Candidates Jump on Trump Misstep

Angered, he strikes back at Hewitt for 'gotcha questions'

Donald Trump’s GOP opponents sought to gain some advantage from his uncertain performance during an interview with conservative radio talk show host Hugh Hewitt, while Trump himself reacted sharply to what he said were “gotcha questions” designed to trip him up.

Appearing on Hewitt’s show on Thursday, the real estate mogul seemed unfamiliar with some intricacies of the Middle East.

“On the front of Islamist terrorism, I’m looking for the next commander-in-chief to know who Hassan Nasrallah is, and Zawahiri, and al-Julani and al-Baghdadi,” Hewitt said. “Do you know the players without a scorecard yet, Donald Trump?”

Trump did not appear to know, and he seemed only vaguely familiar with General Soleimani, the leader of the Quds forces. And he either misheard Hewitt or mixed up the Quds with the Kurds.

“Well, that is a gotcha question, though,” Trump said to Hewitt at one point in the interview. “I mean, you know, when you’re asking me about who’s running this, that’s not, that is not — I will be so good at the military, your head will spin.”

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“I don’t think they’re ‘gotcha questions’ at all,” said Carly Fiorina, who also appeared with Hewitt Thursday and faced similar questions. “The questions you’re asking are at the heart of the threat that we face, that our ally, Israel, faces, that the world faces.”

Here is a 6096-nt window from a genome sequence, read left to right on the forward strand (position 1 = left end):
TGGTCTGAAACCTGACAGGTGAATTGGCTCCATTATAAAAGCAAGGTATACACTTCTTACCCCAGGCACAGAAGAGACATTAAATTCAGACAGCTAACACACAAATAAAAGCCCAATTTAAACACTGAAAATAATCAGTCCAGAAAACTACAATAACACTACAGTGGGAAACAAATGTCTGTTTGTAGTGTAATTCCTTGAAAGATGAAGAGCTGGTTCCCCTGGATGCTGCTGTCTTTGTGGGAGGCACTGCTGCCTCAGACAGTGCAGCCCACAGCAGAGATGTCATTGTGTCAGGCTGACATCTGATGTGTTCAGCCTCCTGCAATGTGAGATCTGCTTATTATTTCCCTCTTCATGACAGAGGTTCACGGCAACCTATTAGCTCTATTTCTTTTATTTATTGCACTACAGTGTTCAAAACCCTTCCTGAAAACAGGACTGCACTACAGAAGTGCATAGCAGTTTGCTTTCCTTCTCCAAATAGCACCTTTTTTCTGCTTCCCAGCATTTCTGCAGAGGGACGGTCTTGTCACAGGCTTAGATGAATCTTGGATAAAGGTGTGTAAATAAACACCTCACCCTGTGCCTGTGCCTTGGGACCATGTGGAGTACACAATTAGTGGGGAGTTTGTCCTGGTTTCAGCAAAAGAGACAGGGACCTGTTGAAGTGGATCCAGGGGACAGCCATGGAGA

Fiorina got a little more help from Hewitt, who named the leaders as terrorists before asking if she could ID “most of these without a scorecard.”

Sen. Marco Rubio called the exchange “very concerning.” But Sen. Rand Paul offered Trump some support.

Jeb Bush tried Friday to have some fun at Trump’s expense. “I’m sure he’ll get better,” Bush deadpanned to reporters. He echoed Fiorina’s contention that the questions posed were relevant. “This is not a flippant thing. This is a serious deal,” he said.

Sen. Marco Rubio called the exchange “very concerning.”

But Sen. Rand Paul offered Trump some support.

“I also do think that running through a list of every different Arabic name and asking somebody to respond to them is maybe a little bit of a game of ‘gotcha,'” Paul said.

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Appearing on MSNBC’s “Morning Joe” program Friday, Trump let Hewitt have it.

“I thought he said Kurds, this third-rate radio announcer that I did the show — it was like, Got you, got you — every question was do I know this one and that one? It was like he worked hard on that. But I thought he said Kurds,” Trump said.

The issue of “gotcha questions” has been controversial since 2008 when Katie Couric, then the anchor of the “CBS Evening News,” asked Sarah Palin what newspapers and magazines she read and didn’t get a specific answer.

Hewitt, who maintains the questions were not of the “gotcha” variety, will be on the panel asking questions of the candidates during CNN’s Republican debate on September 16.

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Hewitt told Politico on Friday he would not change his preparation for this month’s debate and said he has treated all of the Republican candidates the same on his show.

“They all get tough questions with some overlap and some new ones each time.”

“They all get tough questions with some overlap and some new ones each time,” he told Politico.

Appearing on “The Laura Ingraham Show” Friday, conservative political analyst Byron York said Trump probably needed to bone up on some details. “It would be a good idea to know a little bit about the Quds Force,” York said.

Ingraham agreed. “He’s got to learn some of this stuff. He’s got to study up on this, there’s no doubt about it,” she said.

But York noted that the controversy likely wouldn’t subtract from Trump’s support.

“My sense is it’s not going to hurt at all with the people who support Trump, because they do look at it as a gotcha question.”

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